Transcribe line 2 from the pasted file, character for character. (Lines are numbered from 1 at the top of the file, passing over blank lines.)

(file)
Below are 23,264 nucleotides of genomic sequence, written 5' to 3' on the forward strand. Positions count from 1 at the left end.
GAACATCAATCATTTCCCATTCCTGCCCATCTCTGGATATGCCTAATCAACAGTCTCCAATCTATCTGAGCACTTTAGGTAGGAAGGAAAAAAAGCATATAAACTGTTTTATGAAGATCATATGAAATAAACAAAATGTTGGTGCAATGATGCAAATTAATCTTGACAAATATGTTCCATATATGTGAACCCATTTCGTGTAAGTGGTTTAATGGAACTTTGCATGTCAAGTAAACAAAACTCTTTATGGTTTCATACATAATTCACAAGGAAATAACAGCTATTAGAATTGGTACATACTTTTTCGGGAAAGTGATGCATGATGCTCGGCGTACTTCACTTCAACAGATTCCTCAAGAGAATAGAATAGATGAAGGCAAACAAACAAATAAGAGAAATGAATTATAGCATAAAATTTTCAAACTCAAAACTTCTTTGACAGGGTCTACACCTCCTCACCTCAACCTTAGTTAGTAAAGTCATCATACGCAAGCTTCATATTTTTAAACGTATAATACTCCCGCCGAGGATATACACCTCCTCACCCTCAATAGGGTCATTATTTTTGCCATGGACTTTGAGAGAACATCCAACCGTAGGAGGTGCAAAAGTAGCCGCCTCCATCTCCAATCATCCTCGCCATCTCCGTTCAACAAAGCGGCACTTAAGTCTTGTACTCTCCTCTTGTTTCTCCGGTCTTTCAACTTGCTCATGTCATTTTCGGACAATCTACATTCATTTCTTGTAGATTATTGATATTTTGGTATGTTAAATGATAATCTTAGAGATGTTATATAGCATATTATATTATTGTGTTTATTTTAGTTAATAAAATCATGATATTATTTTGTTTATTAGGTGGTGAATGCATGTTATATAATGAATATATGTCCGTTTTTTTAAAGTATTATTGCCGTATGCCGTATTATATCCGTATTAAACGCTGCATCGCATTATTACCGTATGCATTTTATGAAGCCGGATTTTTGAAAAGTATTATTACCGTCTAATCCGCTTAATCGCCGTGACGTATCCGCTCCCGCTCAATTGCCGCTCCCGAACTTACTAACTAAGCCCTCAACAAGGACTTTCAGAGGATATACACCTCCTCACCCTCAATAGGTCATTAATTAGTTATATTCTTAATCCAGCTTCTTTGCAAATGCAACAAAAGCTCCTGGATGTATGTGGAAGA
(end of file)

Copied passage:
GAACATCAATCATTTCCCATTCCTGCCCATCTCTGGATATGCCTAATCAACAGTCTCCAATCTATCTGAGCACTTTAGGTAGGAAGGAAAAAAAGCATATAAACTGTTTTATGAAGATCATATGAAATAAACAAAATGTTGGTGCAATGATGCAAATTAATCTTGACAAATATGTTCCATATATGTGAACCCATTTCGTGTAAGTGGTTTAATGGAACTTTGCATGTCAAGTAAACAAAACTCTTTATGGTTTCATACATAATTCACAAGGAAATAACAGCTATTAGAATTGGTACATACTTTTTCGGGAAAGTGATGCATGATGCTCGGCGTACTTCACTTCAACAGATTCCTCAAGAGAATAGAATAGATGAAGGCAAACAAACAAATAAGAGAAATGAATTATAGCATAAAATTTTCAAACTCAAAACTTCTTTGACAGGGTCTACACCTCCTCACCTCAACCTTAGTTAGTAAAGTCATCATACGCAAGCTTCATATTTTTAAACGTATAATACTCCCGCCGAGGATATACACCTCCTCACCCTCAATAGGGTCATTATTTTTGCCATGGACTTTGAGAGAACATCCAACCGTAGGAGGTGCAAAAGTAGCCGCCTCCATCTCCAATCATCCTCGCCATCTCCGTTCAACAAAGCGGCACTTAAGTCTTGTACTCTCCTCTTGTTTCTCCGGTCTTTCAACTTGCTCATGTCATTTTCGGACAATCTACATTCATTTCTTGTAGATTATTGATATTTTGGTATGTTAAATGATAATCTTAGAGATGTTATATAGCATATTATATTATTGTGTTTATTTTAGTTAATAAAATCATGATATTATTTTGTTTATTAGGTGGTGAATGCATGTTATATAATGAATATATGTCCGTTTTTTTAAAGTATTATTGCCGTATGCCGTATTATATCCGTATTAAACGCTGCATCGCATTATTACCGTATGCATTTTATGAAGCCGGATTTTTGAAAAGTATTATTACCGTCTAATCCGCTTAATCGCCGTGACGTATCCGCTCCCGCTCAATTGCCGCTCCCGAACTTACTAACTAAGCCCTCAACAAGGACTTTCAGAGGATATACACCTCCTCACCCTCAATAGGTCATTAATTAGTTATATTCTTAATCCAGCTTCTTTGCAAATGCAACAAAAGCTCCTGGATGTATGTGGAAGA